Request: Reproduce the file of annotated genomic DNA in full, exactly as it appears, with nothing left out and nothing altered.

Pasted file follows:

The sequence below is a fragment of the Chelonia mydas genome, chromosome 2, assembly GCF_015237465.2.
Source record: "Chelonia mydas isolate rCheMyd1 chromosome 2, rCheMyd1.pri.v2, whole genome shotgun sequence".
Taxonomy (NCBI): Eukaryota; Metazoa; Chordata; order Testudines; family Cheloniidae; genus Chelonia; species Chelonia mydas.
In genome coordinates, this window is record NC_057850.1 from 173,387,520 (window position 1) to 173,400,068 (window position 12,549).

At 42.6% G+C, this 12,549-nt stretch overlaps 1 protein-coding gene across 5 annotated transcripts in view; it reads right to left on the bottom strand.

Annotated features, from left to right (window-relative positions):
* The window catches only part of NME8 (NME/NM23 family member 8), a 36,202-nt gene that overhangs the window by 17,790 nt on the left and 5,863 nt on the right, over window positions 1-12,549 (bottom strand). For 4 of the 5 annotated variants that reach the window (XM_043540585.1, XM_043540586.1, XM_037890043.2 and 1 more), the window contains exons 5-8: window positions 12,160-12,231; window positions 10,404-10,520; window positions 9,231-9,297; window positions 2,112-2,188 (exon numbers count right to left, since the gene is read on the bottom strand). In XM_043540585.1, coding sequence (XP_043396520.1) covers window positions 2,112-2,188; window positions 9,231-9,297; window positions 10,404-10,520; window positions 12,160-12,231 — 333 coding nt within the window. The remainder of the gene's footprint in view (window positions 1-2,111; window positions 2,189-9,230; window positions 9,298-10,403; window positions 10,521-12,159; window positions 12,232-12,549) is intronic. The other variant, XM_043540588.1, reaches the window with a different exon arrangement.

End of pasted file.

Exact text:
The sequence below is a fragment of the Chelonia mydas genome, chromosome 2, assembly GCF_015237465.2.
Source record: "Chelonia mydas isolate rCheMyd1 chromosome 2, rCheMyd1.pri.v2, whole genome shotgun sequence".
Taxonomy (NCBI): Eukaryota; Metazoa; Chordata; order Testudines; family Cheloniidae; genus Chelonia; species Chelonia mydas.
In genome coordinates, this window is record NC_057850.1 from 173,387,520 (window position 1) to 173,400,068 (window position 12,549).

At 42.6% G+C, this 12,549-nt stretch overlaps 1 protein-coding gene across 5 annotated transcripts in view; it reads right to left on the bottom strand.

Annotated features, from left to right (window-relative positions):
* The window catches only part of NME8 (NME/NM23 family member 8), a 36,202-nt gene that overhangs the window by 17,790 nt on the left and 5,863 nt on the right, over window positions 1-12,549 (bottom strand). For 4 of the 5 annotated variants that reach the window (XM_043540585.1, XM_043540586.1, XM_037890043.2 and 1 more), the window contains exons 5-8: window positions 12,160-12,231; window positions 10,404-10,520; window positions 9,231-9,297; window positions 2,112-2,188 (exon numbers count right to left, since the gene is read on the bottom strand). In XM_043540585.1, coding sequence (XP_043396520.1) covers window positions 2,112-2,188; window positions 9,231-9,297; window positions 10,404-10,520; window positions 12,160-12,231 — 333 coding nt within the window. The remainder of the gene's footprint in view (window positions 1-2,111; window positions 2,189-9,230; window positions 9,298-10,403; window positions 10,521-12,159; window positions 12,232-12,549) is intronic. The other variant, XM_043540588.1, reaches the window with a different exon arrangement.